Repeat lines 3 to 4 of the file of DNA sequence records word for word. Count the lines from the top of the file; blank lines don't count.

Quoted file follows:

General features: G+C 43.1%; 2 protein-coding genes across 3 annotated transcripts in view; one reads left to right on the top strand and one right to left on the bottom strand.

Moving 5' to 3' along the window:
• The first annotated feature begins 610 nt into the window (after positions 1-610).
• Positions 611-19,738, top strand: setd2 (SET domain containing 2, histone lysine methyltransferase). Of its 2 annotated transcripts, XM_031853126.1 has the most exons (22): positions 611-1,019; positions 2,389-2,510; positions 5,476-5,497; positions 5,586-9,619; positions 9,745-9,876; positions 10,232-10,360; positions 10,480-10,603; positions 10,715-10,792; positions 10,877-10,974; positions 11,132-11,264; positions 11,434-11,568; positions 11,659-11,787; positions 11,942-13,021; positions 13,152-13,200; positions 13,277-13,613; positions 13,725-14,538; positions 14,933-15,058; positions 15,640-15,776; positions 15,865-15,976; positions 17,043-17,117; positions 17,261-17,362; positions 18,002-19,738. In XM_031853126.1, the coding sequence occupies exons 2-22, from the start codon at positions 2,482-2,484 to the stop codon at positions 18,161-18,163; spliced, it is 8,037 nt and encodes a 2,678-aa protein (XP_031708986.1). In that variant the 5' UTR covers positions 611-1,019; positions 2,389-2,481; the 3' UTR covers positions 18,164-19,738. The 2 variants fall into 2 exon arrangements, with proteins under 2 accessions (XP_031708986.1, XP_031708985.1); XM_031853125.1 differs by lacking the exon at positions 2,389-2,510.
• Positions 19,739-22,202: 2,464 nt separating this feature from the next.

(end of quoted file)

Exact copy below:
• The first annotated feature begins 610 nt into the window (after positions 1-610).
• Positions 611-19,738, top strand: setd2 (SET domain containing 2, histone lysine methyltransferase). Of its 2 annotated transcripts, XM_031853126.1 has the most exons (22): positions 611-1,019; positions 2,389-2,510; positions 5,476-5,497; positions 5,586-9,619; positions 9,745-9,876; positions 10,232-10,360; positions 10,480-10,603; positions 10,715-10,792; positions 10,877-10,974; positions 11,132-11,264; positions 11,434-11,568; positions 11,659-11,787; positions 11,942-13,021; positions 13,152-13,200; positions 13,277-13,613; positions 13,725-14,538; positions 14,933-15,058; positions 15,640-15,776; positions 15,865-15,976; positions 17,043-17,117; positions 17,261-17,362; positions 18,002-19,738. In XM_031853126.1, the coding sequence occupies exons 2-22, from the start codon at positions 2,482-2,484 to the stop codon at positions 18,161-18,163; spliced, it is 8,037 nt and encodes a 2,678-aa protein (XP_031708986.1). In that variant the 5' UTR covers positions 611-1,019; positions 2,389-2,481; the 3' UTR covers positions 18,164-19,738. The 2 variants fall into 2 exon arrangements, with proteins under 2 accessions (XP_031708986.1, XP_031708985.1); XM_031853125.1 differs by lacking the exon at positions 2,389-2,510.